Opening 13 Oct 2011
Hartmut Mackowiak (Elmar Wepper) is a middle-aged cab driver, stubbornly set in his grumpy ways. This has cost him his marriage and poisons his life. Little does he know that change is ahead, when he picks up a fare at the Nurnberg airport: a young Turkish mother taking her six-year old daughter to stay with grandma in Germany. To be helpful to others or charming is not Hartmut’s priority, and today is no different. Being labeled for this by the young woman as a “Nazi” doesn’t lift his mood either. Meanwhile little Hayat (Mercan Türkoglu), who doesn’t speak any German, innocently repeats his swear words without knowing their meaning.
A few days later fate will unexpectedly put Hayat in Hartmut’s path again. He will find Kopftuchmädchen (kerchief-girl), as he calls her, sitting in the back of his taxi after he had stopped at a hospital; all alone, she is happy to see a familiar face – the “Nazi”. He manages to deliver her to her grandmother’s apartment and leaves her there by herself, assuming someone will turn up to take care of her. Wanting to collect the substantial cab fare, he returns the next day – and winds up to be that “someone” while trying to find her family.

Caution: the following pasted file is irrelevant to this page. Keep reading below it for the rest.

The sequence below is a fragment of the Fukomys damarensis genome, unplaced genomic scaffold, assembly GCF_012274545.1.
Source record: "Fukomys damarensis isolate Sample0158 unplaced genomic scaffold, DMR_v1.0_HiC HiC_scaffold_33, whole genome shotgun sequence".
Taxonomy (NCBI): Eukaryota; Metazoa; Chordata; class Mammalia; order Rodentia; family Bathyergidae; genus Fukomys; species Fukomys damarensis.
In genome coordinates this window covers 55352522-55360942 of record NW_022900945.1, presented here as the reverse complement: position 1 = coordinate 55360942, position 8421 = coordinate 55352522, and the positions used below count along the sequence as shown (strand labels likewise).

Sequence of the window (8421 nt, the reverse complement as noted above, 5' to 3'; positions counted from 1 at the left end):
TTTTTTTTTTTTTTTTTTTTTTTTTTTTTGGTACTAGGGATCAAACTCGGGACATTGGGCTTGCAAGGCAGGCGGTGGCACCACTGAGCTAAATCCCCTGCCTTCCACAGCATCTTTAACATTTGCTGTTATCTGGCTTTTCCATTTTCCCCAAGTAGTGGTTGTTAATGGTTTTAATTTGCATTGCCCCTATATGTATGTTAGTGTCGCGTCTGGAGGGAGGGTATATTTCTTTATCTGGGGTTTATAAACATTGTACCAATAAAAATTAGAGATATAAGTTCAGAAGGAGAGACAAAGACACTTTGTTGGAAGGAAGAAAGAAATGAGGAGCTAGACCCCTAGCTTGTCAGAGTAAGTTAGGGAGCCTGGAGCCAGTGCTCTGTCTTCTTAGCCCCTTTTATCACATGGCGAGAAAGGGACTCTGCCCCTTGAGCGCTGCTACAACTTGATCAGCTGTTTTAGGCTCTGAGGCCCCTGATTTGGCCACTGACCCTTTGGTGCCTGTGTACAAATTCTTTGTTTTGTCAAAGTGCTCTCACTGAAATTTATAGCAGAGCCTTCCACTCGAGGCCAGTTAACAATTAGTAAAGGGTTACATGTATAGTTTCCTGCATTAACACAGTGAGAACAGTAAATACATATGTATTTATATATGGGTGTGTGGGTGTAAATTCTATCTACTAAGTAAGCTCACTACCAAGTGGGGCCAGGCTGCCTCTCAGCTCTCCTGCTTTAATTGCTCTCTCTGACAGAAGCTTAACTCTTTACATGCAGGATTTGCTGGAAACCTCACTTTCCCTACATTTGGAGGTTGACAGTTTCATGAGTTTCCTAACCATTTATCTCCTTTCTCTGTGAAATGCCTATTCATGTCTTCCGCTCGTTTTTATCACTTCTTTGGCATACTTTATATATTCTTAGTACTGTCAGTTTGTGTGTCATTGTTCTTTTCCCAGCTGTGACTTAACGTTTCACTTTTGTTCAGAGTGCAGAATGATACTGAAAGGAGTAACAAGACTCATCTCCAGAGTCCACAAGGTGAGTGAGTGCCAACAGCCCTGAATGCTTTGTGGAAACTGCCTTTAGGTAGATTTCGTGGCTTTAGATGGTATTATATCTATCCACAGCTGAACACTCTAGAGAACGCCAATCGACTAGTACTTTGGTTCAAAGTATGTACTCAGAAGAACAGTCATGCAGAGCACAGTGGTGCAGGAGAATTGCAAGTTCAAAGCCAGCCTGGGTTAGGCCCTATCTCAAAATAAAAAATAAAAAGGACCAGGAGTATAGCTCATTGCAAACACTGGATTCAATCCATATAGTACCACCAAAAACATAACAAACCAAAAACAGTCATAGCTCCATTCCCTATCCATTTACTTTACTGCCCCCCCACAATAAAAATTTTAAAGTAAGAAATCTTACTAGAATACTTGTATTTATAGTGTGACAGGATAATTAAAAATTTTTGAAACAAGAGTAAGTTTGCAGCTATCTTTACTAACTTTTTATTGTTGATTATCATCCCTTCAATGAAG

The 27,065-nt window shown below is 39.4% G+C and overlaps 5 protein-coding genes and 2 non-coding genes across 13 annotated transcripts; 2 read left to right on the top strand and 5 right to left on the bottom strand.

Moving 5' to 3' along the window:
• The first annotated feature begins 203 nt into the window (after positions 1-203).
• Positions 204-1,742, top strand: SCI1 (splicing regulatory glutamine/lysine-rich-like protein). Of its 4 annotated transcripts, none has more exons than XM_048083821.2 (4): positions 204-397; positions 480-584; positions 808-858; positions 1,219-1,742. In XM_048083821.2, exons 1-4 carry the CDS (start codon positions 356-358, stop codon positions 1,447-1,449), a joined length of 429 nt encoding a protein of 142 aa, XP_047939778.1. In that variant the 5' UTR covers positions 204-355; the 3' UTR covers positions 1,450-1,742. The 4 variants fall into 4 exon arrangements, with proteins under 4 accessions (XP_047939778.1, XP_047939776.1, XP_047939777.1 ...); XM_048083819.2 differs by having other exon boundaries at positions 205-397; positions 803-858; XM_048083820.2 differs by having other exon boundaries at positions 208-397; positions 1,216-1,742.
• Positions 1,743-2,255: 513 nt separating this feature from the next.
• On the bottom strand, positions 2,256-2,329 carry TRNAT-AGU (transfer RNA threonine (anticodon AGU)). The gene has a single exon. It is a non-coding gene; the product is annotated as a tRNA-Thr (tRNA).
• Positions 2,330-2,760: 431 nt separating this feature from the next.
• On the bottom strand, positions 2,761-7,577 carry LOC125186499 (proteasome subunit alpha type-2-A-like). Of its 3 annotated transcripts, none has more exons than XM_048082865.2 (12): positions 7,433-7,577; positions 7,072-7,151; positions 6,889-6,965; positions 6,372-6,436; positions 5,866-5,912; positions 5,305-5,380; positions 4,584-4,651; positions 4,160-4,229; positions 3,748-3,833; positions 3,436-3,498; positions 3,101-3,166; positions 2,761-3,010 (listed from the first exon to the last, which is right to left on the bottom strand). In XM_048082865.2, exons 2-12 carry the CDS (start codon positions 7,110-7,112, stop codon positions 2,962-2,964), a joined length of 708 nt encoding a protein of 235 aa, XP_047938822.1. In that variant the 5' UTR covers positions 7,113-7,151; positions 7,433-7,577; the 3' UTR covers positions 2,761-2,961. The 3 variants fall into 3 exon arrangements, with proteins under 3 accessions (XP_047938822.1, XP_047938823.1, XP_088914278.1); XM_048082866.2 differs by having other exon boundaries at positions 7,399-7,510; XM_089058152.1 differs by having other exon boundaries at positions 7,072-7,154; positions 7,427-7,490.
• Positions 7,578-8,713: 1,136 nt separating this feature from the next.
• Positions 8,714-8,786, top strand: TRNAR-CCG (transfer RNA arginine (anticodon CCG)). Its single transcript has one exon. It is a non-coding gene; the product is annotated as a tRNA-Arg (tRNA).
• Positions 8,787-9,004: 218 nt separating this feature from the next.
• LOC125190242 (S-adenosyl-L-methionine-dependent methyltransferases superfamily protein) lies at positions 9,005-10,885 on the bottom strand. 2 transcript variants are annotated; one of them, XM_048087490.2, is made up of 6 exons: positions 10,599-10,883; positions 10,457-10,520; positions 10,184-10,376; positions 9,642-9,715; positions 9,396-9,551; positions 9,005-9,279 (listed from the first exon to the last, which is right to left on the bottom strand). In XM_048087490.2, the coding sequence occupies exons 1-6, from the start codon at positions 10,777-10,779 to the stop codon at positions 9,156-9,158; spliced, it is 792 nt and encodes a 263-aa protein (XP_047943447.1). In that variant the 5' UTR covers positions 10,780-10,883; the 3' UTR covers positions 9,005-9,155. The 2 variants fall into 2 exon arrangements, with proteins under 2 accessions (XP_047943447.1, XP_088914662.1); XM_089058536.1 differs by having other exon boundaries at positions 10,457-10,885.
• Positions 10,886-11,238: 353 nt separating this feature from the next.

In no time at all Hayat manages to disarm him and the audience. Hartmut’s life had become joyless and monotonous; through her he learns to consider someone else’s needs – and gets in touch with his own. All through a little girl who doesn’t understand his language and can therefore assume only the best of him. This endearing feel-good movie written and directed by Christian Zübert shows – without moralizing and without being sentimental – that change is possible. (Carola Amsinck)